Third of UK employees have experienced a ‘toxic manager’

A third of employees (33%) in the UK have experienced a ‘toxic manager’ at work in the past five years, and over four in ten (41%) have left a job due to their dissatisfaction with management.

The findings are from Corndel’s Workplace Training Report 2024, based on research conducted with 250 HR decision makers at large organisations and 1,000 UK employees. Toxic manager traits including micromanagement, inflexibility, intimidation, gaslighting colleagues and a deflecting accountability.

This is having a significant impact on employees’ experiences at work. Nearly half of the employees (47%) state that mental health support and empathy from their workplace are crucial for their job satisfaction, and 46% feel that a positive workplace culture boosts their job performance, increasing to 55% among younger employees aged 18-34.

Meanwhile, nearly seven in ten (69%) HR leaders admit that ‘bad managers’ are a prevalent issue within their organisations and only 54% of HR professionals believe their organisation’s leaders possess the necessary skills to cultivate effective high performing teams. But in contrast, 81% of HR decision makers are confident that their managers uphold the organisation’s values.

James Kelly, left, co-founder and CEO of Corndel, said:In an era where company culture is actively promoted and workplace mental health is marketed as an employee benefit, ensuring that employees’ lived experiences meets their expectations for management culture is key. The evolving expectations of employees are moving beyond free breakfasts and ping-pong tables to influencing organisational structures built on empathy and inclusion, with mental health and wellbeing support baked into the culture.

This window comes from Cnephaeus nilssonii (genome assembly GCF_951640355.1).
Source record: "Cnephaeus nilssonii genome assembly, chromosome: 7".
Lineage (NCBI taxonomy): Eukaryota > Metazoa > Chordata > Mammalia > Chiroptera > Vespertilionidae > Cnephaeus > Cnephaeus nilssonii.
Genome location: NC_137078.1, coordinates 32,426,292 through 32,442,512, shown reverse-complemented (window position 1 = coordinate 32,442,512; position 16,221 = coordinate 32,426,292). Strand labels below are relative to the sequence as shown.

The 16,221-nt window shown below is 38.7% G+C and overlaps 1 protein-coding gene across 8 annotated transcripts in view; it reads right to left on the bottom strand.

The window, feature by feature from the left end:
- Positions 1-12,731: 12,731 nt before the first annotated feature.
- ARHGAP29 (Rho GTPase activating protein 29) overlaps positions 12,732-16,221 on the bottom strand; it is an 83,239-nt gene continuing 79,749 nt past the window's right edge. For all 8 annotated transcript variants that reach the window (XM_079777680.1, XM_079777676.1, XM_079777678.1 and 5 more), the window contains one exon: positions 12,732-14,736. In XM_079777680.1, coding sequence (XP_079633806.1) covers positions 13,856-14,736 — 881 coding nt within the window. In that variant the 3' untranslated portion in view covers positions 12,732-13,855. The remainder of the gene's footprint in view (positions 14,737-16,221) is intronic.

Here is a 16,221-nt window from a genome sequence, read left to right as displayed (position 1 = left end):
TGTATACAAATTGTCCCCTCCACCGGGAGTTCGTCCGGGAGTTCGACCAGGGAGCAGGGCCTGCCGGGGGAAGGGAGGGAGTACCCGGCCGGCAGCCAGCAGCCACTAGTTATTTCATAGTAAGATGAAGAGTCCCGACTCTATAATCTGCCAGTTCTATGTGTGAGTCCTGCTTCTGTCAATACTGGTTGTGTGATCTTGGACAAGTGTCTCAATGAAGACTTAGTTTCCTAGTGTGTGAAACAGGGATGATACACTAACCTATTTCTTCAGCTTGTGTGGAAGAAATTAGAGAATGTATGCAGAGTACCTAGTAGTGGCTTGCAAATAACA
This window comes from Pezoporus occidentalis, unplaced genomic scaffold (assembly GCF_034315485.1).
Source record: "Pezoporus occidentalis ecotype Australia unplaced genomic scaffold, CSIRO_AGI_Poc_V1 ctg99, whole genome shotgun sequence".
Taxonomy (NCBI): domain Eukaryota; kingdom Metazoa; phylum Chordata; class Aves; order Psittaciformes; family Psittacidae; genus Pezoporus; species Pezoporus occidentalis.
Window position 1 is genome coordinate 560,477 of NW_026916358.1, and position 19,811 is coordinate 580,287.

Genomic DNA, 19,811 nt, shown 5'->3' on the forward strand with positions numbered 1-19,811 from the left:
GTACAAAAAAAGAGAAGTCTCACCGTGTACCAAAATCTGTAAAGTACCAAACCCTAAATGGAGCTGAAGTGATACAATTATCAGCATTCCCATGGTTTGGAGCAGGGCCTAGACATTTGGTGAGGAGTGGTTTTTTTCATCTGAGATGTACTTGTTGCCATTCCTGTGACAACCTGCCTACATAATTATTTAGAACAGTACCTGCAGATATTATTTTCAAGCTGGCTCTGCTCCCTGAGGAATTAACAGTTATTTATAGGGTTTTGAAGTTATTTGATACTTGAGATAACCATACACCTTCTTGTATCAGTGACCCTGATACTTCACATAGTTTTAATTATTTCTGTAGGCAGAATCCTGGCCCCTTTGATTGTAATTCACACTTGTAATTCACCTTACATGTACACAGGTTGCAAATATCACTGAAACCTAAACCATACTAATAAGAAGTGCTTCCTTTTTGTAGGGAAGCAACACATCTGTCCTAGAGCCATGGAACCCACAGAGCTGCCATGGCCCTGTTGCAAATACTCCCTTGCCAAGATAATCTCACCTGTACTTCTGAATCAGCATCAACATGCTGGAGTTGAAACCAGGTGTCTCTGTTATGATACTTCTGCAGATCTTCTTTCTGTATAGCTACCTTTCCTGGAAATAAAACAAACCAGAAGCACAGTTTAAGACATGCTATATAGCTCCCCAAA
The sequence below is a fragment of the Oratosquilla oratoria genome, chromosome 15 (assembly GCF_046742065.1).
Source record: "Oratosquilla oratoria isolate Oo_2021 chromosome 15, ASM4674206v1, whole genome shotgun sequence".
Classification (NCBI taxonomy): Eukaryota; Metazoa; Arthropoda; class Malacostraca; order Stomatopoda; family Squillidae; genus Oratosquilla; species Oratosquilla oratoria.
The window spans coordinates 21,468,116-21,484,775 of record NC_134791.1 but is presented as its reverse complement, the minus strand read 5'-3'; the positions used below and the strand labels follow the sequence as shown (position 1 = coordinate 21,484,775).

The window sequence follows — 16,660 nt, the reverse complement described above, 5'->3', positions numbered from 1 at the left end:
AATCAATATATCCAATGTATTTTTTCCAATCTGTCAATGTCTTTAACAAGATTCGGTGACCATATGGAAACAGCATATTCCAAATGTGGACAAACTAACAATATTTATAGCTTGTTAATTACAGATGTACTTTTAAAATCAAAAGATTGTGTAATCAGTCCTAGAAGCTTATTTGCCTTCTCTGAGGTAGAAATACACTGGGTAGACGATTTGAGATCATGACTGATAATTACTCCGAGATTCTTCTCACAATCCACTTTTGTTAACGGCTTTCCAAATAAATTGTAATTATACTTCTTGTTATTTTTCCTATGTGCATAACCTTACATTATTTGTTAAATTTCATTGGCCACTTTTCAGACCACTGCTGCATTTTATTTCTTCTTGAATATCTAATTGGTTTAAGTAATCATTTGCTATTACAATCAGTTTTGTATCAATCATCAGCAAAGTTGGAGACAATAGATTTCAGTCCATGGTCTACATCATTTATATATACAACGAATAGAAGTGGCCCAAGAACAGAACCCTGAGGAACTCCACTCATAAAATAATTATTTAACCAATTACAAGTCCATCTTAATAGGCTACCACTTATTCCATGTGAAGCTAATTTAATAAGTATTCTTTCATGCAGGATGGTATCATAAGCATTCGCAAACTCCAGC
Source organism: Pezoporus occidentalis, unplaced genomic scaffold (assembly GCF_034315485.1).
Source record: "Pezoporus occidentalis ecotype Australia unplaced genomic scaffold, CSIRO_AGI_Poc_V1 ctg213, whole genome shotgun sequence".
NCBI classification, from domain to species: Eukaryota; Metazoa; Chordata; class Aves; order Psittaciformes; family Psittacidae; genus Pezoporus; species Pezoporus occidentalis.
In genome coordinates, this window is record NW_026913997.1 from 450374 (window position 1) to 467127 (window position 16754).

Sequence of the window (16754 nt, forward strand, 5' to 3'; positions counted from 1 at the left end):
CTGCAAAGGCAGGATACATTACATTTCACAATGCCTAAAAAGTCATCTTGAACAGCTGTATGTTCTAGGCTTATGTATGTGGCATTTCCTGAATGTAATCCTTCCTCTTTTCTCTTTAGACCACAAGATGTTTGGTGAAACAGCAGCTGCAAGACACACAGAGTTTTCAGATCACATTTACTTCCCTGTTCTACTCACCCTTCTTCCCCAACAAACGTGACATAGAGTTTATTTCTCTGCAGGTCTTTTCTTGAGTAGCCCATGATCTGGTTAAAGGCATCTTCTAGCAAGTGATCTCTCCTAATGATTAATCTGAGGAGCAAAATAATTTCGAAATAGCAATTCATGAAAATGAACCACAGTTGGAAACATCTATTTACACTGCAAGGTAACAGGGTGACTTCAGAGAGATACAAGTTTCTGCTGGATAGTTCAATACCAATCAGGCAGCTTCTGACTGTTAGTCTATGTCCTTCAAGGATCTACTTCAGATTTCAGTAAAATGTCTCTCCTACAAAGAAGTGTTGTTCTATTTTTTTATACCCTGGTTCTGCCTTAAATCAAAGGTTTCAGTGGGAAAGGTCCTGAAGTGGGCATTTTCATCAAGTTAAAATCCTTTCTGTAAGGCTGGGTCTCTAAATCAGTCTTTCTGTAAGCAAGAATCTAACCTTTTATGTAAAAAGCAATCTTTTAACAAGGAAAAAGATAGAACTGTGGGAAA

“HR decision-makers must prioritise finding solutions for toxic workplaces, recognising that empathy, emotional intelligence and mental health support are critical factors in enhancing employee retention, performance, and job satisfaction.”

‘Accidental’ managers lack key skills

This significant number of toxic and ineffective managers could be in part due to the number of ‘accidental’ managers being promoted into more senior roles when there’s been a lack of qualified candidates over the past few years, particularly as a result of the UK’s skills shortage. Recent research by the Chartered Institute of Managers found 82% of workers who enter management positions have not had any formal management and leadership training, and half of people who don’t have an effective manager plan to leave their organisation in the next 12 months.

Cultivating leadership and management skills to grow high-performing teams

HR leaders nearly unanimously agree (99% of those surveyed) that leadership training is an effective approach to combating a toxic workplace culture – and more than half (54%) are convinced that workplace training can completely eliminate toxicity.

Over six in ten (62%) organisations will increase their training budgets in 2024, up from 48% in 2023. Furthermore, 90% of HR decision-makers recognise that mental health significantly impacts business performance, highlighting that we’ll likely see a shift towards improved mental health and wellbeing policies being woven into workplace culture in the near future.

Kelly added:Our report emphasises that urgent action is required to prevent the domino effect of toxic managers on employee wellbeing, engagement, and retention. By prioritising leadership development that focuses on ‘human’ management skills, emotional intelligence and mental health support, HR teams can combat toxic management cultures and build motivated, psychologically secure teams.”